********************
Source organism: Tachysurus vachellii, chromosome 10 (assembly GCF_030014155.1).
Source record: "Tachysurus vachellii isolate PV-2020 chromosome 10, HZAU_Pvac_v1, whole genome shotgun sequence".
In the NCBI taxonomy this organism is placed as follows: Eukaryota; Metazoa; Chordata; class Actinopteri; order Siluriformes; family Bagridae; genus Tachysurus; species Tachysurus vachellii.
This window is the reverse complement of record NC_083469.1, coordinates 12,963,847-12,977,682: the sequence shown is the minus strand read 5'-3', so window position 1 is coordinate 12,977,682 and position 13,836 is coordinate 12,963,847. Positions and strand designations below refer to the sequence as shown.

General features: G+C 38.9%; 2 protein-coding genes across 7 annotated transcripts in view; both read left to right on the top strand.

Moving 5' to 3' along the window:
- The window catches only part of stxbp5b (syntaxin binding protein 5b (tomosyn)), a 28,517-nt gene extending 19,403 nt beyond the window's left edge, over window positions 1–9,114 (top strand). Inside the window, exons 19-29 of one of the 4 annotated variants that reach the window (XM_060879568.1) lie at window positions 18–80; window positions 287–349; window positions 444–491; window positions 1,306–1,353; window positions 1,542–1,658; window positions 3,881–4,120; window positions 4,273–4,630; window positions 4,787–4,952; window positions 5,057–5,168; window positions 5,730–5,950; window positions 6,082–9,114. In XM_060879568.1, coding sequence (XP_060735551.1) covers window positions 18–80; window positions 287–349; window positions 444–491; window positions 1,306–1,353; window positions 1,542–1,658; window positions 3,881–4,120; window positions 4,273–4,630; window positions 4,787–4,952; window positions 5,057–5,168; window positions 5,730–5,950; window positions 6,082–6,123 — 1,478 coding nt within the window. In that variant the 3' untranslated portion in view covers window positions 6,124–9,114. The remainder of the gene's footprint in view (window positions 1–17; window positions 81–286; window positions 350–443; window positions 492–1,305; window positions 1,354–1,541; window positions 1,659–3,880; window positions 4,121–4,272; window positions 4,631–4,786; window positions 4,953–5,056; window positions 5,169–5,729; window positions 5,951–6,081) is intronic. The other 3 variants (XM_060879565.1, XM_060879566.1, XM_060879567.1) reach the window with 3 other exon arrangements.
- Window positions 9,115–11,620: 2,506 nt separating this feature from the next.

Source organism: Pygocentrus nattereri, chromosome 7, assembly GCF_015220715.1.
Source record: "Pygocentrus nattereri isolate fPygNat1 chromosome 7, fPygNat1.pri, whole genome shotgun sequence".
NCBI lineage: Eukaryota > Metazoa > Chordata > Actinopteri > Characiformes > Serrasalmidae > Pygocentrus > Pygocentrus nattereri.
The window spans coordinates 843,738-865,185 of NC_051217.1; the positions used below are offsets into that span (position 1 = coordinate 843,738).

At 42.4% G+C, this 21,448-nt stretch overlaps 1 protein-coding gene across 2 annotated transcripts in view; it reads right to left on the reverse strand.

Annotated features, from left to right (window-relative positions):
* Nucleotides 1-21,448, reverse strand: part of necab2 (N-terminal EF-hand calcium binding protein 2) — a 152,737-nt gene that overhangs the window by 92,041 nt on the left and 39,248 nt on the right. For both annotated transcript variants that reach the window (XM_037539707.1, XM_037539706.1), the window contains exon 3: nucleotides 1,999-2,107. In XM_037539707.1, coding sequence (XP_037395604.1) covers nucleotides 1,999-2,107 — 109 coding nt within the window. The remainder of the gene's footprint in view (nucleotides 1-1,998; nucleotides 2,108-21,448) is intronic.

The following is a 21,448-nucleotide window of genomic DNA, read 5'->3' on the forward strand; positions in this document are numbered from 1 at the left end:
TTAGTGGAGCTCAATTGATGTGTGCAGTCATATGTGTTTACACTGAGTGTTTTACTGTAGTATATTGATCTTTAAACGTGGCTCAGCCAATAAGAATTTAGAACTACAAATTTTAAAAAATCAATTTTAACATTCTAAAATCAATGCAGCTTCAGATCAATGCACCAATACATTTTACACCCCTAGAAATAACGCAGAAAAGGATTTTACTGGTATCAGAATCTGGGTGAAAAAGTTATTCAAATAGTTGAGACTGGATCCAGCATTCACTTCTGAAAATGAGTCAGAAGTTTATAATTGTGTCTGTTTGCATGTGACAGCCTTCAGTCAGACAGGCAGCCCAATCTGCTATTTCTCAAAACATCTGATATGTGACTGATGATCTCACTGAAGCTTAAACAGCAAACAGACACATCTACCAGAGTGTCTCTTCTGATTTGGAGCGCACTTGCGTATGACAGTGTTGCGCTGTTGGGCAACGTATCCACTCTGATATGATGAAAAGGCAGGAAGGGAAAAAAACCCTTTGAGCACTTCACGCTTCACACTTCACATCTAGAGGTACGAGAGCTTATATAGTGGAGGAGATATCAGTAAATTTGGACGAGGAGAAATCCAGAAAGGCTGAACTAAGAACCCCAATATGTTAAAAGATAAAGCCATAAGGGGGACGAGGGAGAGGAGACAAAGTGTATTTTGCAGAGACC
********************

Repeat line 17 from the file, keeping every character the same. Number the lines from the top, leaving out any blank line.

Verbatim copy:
TTAGTGGAGCTCAATTGATGTGTGCAGTCATATGTGTTTACACTGAGTGTTTTACTGTAGTATATTGATCTTTAAACGTGGCTCAGCCAATAAGAATTTAGAACTACAAATTTTAAAAAATCAATTTTAACATTCTAAAATCAATGCAGCTTCAGATCAATGCACCAATACATTTTACACCCCTAGAAATAACGCAGAAAAGGATTTTACTGGTATCAGAATCTGGGTGAAAAAGTTATTCAAATAGTTGAGACTGGATCCAGCATTCACTTCTGAAAATGAGTCAGAAGTTTATAATTGTGTCTGTTTGCATGTGACAGCCTTCAGTCAGACAGGCAGCCCAATCTGCTATTTCTCAAAACATCTGATATGTGACTGATGATCTCACTGAAGCTTAAACAGCAAACAGACACATCTACCAGAGTGTCTCTTCTGATTTGGAGCGCACTTGCGTATGACAGTGTTGCGCTGTTGGGCAACGTATCCACTCTGATATGATGAAAAGGCAGGAAGGGAAAAAAACCCTTTGAGCACTTCACGCTTCACACTTCACATCTAGAGGTACGAGAGCTTATATAGTGGAGGAGATATCAGTAAATTTGGACGAGGAGAAATCCAGAAAGGCTGAACTAAGAACCCCAATATGTTAAAAGATAAAGCCATAAGGGGGACGAGGGAGAGGAGACAAAGTGTATTTTGCAGAGACC